1. Well said Karol, the likening of Anonymous bloggers the KKK is nothing short of an attempt to re-intoduce the race card yet again.

    That woman has no idea what the KKK means, and she should apologise for the inference, she’s never been close to that kind of HELL obviously.

    Bloggers that use pseudonyms are not anonymous, there is a person behind every comment regardless of that persons identity, it’s our thought that counts not our bloody names.

    Something else those morons should realise is some/a lot of bloggers are teenagers and likely to be quite emotional at times ……

    • just saying 1.1

      Something else those morons should realise is some/a lot of bloggers are teenagers and likely to be quite emotional at times ……

      You’ve got me really intrigued. The only teenaged blogger I’ve ever even heard of is the precociously brilliant, Morgan Godfrey from “Maui Street” blog.

      • PlanetOrphan 1.1.1

        Yeah, well like I’ve said to others, it’s about the level of understanding,
        Most people make up their minds when they are teenagers and stick with the conclusions religously, never opening their eyes to the truth that things change and policies must change with them.

        I know many “teenaged” 60 year olds for instance.

      • Draco T Bastard 1.1.2

        Morgan Godfery, not Godfrey

    • karol 1.2

      Thanks, PO.

      PO: Bloggers that use pseudonyms are not anonymous,

      Agreed, PO.  I had intended to strikethrough “anonyomous” to make just that point.  I had a dodgy fixed line broadband connection all morning.  Managed to connect to update the last edit and publish the post – then the connection went down completely and won’t be fixed for a day or two.

      After much hassle, I added the strikethrough and am now operating on a glitchy dial-up connection on an alternative phone line.

      This is my 3rd attempt to make this comment – each time the connection gives out and the comment doesn’t take. grrr… 

  2. Dr Terry 2

    I cannot answer your question Karol, other than try a change in government (particularly Greens/Mana). Nevertheless this article is excellent in its entirety. Allow me to repeat a couple a salient passages:

    “opposition parties have abandoned these changes by trying to oppose the government on its own terms” (virtually endorsed by Shearer this morning).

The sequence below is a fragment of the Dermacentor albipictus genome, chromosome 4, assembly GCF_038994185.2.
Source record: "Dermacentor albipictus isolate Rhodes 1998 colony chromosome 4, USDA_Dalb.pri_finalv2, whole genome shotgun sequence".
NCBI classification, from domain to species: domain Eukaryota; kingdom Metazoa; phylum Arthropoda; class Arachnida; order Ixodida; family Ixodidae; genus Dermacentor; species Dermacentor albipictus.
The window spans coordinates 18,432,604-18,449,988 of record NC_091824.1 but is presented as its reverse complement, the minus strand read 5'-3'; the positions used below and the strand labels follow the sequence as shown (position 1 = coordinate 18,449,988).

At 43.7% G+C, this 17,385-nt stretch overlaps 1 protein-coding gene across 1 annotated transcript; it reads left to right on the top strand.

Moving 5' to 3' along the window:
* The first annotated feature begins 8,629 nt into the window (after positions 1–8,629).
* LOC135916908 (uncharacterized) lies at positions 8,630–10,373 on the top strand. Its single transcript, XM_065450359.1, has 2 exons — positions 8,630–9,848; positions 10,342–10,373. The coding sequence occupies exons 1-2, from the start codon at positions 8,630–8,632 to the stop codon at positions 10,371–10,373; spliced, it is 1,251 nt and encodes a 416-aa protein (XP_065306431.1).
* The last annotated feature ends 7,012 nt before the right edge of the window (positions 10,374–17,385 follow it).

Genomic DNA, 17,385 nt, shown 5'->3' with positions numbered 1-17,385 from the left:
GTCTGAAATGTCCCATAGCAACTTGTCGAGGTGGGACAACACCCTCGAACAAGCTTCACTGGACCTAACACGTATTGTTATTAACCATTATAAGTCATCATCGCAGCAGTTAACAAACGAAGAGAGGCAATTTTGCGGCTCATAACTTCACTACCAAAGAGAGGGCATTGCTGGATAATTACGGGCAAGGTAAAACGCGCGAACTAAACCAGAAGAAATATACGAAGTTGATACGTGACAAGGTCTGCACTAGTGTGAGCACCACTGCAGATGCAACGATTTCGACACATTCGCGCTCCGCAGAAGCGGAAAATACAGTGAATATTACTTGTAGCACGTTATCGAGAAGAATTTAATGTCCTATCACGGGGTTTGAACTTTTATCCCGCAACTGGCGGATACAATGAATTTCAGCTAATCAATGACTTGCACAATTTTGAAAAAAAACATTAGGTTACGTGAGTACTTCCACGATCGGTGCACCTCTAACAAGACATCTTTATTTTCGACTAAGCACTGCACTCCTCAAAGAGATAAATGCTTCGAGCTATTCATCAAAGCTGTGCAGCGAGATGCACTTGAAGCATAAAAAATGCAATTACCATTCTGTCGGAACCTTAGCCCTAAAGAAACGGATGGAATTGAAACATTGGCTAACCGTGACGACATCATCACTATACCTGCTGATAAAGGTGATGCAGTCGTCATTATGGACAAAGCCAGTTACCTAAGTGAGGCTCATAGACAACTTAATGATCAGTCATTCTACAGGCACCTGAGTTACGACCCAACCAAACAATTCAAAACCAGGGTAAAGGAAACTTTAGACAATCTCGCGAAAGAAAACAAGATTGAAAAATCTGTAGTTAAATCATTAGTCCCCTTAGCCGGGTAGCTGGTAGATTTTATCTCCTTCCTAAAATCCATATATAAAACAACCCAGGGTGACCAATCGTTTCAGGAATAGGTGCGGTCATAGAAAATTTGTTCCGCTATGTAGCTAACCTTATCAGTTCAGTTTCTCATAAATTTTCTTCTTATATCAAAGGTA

“It is necessary for Labour to reconnect with low income people . . .” (Social policies, Mr Shearer?)

    I did not wear a mask in the 1981 demonstrations. But today I need the pseudonym.

  3. Colonial Viper 3

    An inclusive democratic left has to take the country towards an inclusive democratic participatory economy. Self sustaining and viable worker owned co-operatives, mutual organisations, and not for profits.

    Time to put the power of the markets, economic infrastructure and productive capital into the hands of ordinary people.

  4. Rogue Trooper 4

    I believe that you are an excellent political writer karol, demonstrably able to cover a variety of salient issues in a comparitively small space; inspirational.
    (i relaxed my anonymity and no rabid, right-winger has burnt a cross in front of my caravan, yet, although, the rentier class might be in a position to help me put a more permanent, not leaky, roof over my head) 😉

  5. Loved your article and quelled this labour heart.
    Labour should look to the past, in so far as how the depression was handled and how Savage
    worked his government and align it to today’s woes.
    If people are expected to pay $400-$800 pw for a rental to line the pockets of property
    investors,then those people would be better off paying off their own mortgage,
    Auckland is the ‘it’ city,but does it need to be ? NZ has plenty of land in provincial centres
    and small towns that would be more affordable for those wishing to build or buy,if labour can
    bring in a viable home ownership scheme,that war could be won, housing nz has one but it is still a mountain to climb for many,the need to earn a high income applies to the housing nz scheme.
    Capitalisation of the family benefit was bought in by Goff and that helped so many people into
    their own homes, including myself,so thanks Phil.
    There would be no housing bubble if housing was for families and individuals to buy or build,
    a housing bubble is caused by speculators and those who have millions and billions to spend,so property is their best bet,a capital gains tax on speculators would take the heat out of that, from memory labours capital gains tax policy is that the family home is exempt from capital gains tax.
    Inclusiveness is what so many labour supporters,voters are wanting,also a path back to the basics.

  6. Mary 6